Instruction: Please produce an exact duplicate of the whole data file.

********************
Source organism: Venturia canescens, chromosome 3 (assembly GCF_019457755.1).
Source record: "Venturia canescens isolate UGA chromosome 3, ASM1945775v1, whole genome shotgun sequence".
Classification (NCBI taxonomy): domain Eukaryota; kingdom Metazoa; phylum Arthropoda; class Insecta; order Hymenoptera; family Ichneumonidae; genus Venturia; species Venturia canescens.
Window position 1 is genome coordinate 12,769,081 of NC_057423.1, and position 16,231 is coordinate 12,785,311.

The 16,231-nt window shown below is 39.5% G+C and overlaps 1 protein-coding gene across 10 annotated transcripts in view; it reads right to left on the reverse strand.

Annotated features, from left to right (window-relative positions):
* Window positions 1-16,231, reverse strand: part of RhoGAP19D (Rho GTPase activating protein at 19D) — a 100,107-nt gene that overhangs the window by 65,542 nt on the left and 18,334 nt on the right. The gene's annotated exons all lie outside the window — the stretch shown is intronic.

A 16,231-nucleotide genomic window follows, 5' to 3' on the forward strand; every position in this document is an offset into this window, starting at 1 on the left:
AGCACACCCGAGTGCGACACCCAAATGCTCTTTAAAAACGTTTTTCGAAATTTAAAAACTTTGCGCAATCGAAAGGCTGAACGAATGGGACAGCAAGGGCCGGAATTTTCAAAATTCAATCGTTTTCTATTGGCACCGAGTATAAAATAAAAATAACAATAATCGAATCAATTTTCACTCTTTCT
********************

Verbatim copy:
Source organism: Venturia canescens, chromosome 3 (assembly GCF_019457755.1).
Source record: "Venturia canescens isolate UGA chromosome 3, ASM1945775v1, whole genome shotgun sequence".
Classification (NCBI taxonomy): domain Eukaryota; kingdom Metazoa; phylum Arthropoda; class Insecta; order Hymenoptera; family Ichneumonidae; genus Venturia; species Venturia canescens.
Window position 1 is genome coordinate 12,769,081 of NC_057423.1, and position 16,231 is coordinate 12,785,311.

The 16,231-nt window shown below is 39.5% G+C and overlaps 1 protein-coding gene across 10 annotated transcripts in view; it reads right to left on the reverse strand.

Annotated features, from left to right (window-relative positions):
* Window positions 1-16,231, reverse strand: part of RhoGAP19D (Rho GTPase activating protein at 19D) — a 100,107-nt gene that overhangs the window by 65,542 nt on the left and 18,334 nt on the right. The gene's annotated exons all lie outside the window — the stretch shown is intronic.

A 16,231-nucleotide genomic window follows, 5' to 3' on the forward strand; every position in this document is an offset into this window, starting at 1 on the left:
AGCACACCCGAGTGCGACACCCAAATGCTCTTTAAAAACGTTTTTCGAAATTTAAAAACTTTGCGCAATCGAAAGGCTGAACGAATGGGACAGCAAGGGCCGGAATTTTCAAAATTCAATCGTTTTCTATTGGCACCGAGTATAAAATAAAAATAACAATAATCGAATCAATTTTCACTCTTTCT